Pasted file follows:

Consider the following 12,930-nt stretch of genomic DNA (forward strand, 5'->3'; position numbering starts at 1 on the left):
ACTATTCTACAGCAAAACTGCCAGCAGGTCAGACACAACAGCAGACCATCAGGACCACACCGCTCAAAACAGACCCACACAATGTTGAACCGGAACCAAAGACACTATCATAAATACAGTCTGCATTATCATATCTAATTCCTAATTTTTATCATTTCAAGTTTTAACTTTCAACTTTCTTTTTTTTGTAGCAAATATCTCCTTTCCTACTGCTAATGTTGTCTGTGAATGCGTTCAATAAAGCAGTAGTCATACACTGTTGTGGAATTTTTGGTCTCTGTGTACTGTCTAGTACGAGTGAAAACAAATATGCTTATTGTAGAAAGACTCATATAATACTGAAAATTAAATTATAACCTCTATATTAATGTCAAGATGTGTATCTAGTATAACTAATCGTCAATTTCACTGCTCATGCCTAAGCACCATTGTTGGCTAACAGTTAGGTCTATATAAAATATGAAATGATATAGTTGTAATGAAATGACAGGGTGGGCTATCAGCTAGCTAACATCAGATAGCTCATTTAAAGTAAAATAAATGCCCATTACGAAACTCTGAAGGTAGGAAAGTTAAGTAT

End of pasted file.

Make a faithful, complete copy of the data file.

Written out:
Consider the following 12,930-nt stretch of genomic DNA (forward strand, 5'->3'; position numbering starts at 1 on the left):
ACTATTCTACAGCAAAACTGCCAGCAGGTCAGACACAACAGCAGACCATCAGGACCACACCGCTCAAAACAGACCCACACAATGTTGAACCGGAACCAAAGACACTATCATAAATACAGTCTGCATTATCATATCTAATTCCTAATTTTTATCATTTCAAGTTTTAACTTTCAACTTTCTTTTTTTTGTAGCAAATATCTCCTTTCCTACTGCTAATGTTGTCTGTGAATGCGTTCAATAAAGCAGTAGTCATACACTGTTGTGGAATTTTTGGTCTCTGTGTACTGTCTAGTACGAGTGAAAACAAATATGCTTATTGTAGAAAGACTCATATAATACTGAAAATTAAATTATAACCTCTATATTAATGTCAAGATGTGTATCTAGTATAACTAATCGTCAATTTCACTGCTCATGCCTAAGCACCATTGTTGGCTAACAGTTAGGTCTATATAAAATATGAAATGATATAGTTGTAATGAAATGACAGGGTGGGCTATCAGCTAGCTAACATCAGATAGCTCATTTAAAGTAAAATAAATGCCCATTACGAAACTCTGAAGGTAGGAAAGTTAAGTAT